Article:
Chapter 9: Aggregate Spending, part I

We continue to study the AD/AS model of the macro economy. In this chapter we focus solely on the AD curve to get a better understanding of why the AD might shift, leading to business cycles.

Recall that macro equilibrium is the level of price and output where AD and AS intersect. A desirable macro equilibrium is one where real GDP is at its full employment level.

Note that if AD is too low (AD1), real GDP is too low, and unemployment will be too high.
If AD is too high (AD2), real GDP is too high, unemployment is too low, and prices are too high.

How do we get stuck at AD1 or AD2? How can we get back to full employment?
To answer these questions, we take a closer look at four components of aggregate demand:

In part one we focus on consumption.

Consumption (C)

Consumption is the largest component of AD. Recall that consumer spending accounts for 2/3 of GDP in the United States.

Keynes argued that the most important determinant of consumption is disposable income, or income leftover after taxes. Consumers do one of two things with their disposable income: They save it or they spend it:

Disposable income = consumption + saving
Yd = C + S

When consumers receive additional disposable income (like a bonus at work) they must decide how much of that addition to save, and how much to spend. The fraction of each dollar of disposable income that is spent is called the marginal propensity to consume (MPC):

For example, suppose I receive an extra $1000 in disposable income for designing an online course and I spend $750 and save $250 of that extra income. My MPC is

Of course, anything I do not consume, I save so that my marginal propensity to save (MPS) is

1 - MPC = 1 - .75 = .25

The MPC is an essential part of our model of consumer behavior.

Disposable income is not the only factor affected consumption decisions. Other factors include:

If we want to model consumer behavior, it can be complicated to look at all of these factors at once, so lets put them in two categories (1) spending that is affected by current income and (2) spending not influenced by current income
Using these two categories, we get the equation

C = a + b(Yd)


C = current consumption
a = autonomous consumption (consumption not influenced by current income)
b = marginal propensity to consumer
Yd = disposable income

The equation above is a model of consumer spending behavior, known as the consumption function.
We can use this equation to predict how changes in income will affect consumer spending.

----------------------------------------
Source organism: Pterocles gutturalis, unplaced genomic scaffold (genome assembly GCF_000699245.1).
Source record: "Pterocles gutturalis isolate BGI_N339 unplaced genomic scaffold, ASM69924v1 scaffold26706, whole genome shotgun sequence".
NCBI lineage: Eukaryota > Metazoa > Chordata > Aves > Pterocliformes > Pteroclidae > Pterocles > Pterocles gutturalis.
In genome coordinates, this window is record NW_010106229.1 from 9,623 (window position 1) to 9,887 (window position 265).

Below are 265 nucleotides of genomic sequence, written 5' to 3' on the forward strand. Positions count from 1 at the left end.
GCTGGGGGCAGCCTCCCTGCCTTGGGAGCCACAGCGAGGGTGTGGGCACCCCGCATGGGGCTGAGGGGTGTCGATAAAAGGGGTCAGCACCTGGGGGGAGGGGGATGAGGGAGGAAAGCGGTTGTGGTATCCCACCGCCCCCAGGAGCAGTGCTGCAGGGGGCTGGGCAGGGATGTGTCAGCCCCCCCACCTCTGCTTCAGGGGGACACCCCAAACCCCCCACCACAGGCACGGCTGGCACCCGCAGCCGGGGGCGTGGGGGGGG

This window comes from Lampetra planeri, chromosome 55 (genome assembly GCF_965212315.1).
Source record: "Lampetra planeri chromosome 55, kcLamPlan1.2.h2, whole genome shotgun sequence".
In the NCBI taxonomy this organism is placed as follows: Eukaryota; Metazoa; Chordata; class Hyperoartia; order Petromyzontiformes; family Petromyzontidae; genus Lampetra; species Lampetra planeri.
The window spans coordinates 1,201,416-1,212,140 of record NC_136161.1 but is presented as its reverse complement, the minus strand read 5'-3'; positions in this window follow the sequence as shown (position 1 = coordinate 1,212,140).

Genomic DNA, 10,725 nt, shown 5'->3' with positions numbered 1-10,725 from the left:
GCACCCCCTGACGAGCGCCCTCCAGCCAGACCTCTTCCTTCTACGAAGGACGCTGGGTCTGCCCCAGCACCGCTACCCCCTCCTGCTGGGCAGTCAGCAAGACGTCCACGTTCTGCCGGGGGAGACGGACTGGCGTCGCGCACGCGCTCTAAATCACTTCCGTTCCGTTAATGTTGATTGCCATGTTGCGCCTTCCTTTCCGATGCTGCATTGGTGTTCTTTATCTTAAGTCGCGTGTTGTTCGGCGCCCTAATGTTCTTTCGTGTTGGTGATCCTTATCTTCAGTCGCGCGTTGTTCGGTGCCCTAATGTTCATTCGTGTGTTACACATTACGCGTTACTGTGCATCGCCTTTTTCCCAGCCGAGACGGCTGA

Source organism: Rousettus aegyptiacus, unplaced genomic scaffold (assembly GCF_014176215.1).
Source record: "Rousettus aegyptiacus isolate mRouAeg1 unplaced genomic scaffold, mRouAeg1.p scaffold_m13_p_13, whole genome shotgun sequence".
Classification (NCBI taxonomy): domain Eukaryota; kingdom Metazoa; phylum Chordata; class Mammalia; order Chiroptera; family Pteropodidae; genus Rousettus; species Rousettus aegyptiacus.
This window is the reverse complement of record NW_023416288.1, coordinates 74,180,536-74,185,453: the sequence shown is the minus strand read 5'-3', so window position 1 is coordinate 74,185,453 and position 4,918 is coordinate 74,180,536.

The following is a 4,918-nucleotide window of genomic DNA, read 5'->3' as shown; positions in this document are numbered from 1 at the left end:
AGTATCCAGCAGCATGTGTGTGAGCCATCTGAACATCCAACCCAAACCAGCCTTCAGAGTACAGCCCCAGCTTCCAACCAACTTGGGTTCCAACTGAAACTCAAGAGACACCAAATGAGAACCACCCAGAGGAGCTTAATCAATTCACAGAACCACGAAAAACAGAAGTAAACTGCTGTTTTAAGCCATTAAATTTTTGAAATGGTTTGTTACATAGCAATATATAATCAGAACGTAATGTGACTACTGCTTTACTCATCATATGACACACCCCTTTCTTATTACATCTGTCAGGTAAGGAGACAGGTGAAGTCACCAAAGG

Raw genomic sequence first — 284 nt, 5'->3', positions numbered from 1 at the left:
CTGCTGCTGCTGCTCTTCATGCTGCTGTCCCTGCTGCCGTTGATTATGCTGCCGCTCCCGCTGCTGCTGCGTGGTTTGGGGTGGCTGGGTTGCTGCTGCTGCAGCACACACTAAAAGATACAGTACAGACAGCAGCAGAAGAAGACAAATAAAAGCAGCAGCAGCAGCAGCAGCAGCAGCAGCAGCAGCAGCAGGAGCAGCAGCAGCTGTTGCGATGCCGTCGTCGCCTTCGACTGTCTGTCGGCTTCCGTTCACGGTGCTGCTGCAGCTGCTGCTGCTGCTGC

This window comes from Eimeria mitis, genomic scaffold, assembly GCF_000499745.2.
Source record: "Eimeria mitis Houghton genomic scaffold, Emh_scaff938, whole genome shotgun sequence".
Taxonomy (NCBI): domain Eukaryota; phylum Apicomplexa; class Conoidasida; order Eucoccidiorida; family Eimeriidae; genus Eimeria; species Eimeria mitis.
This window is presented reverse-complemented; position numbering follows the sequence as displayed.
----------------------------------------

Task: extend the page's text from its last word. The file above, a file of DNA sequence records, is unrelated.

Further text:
Example. Recall that I consumer $750 out of an additional $1000 in income, for an MPC = .75. Now suppose my autonomous consumption is $50. This gives me a consumption function of

C = $50 + .75Yd
I can now calculate my consumption spending for various levels of income:
Consumption, C
Disposable Income, Yd

We can draw a picture of the consumption function using the table above.

In addition to the consumption function, I have also draw a 45-degree line. At point B, where the 2 lines intersect, represents that level of disposable income where C = Yd = 200. At an income of less than 200, C > Yd, or I am dissaving. At an income greater than 200, C < Yd, so I am saving.

The consumption function will shift up or down with any changes in the economy that impact consumer confidence, wealth, credit, and taxes. For example, suppose credit card companies cut back on issuing credit cards to college students. This means that college students will be consuming less at every income level because they will not be able to finance purchases with their own credit card. As a result, the aggregate consumption function will shift down:

This would also affect aggregate demand as well: a downward shift in the consumption function implies a decrease (shift left) in aggregate demand.

The table below summarizes how factors will affect the consumption function and aggregate demand:
shift factor
consumption function
aggregate demand
increase in consumer confidence
increase (shift up)
increase (shift right)
increase in wealth
increase (shift up)
increase (shift right)
increase in credit
increase (shift up)
increase (shift right)
increase in cost of credit
decrease (shift down)
decrease (shift left)
increase in taxes
decrease (shift down)
decrease (shift left)

In part two of chapter 9, we continue looking the 3 remaining components of aggregate demand: investment, government spending, and net exports.

FYI: Related Links

Surveys of Consumers An ongoing survey by the University of Michigan used to gauge consumer confidence.

The Wealth Effect An article on discussing whether stock market gains of the 1990s fueled rising consumer spending.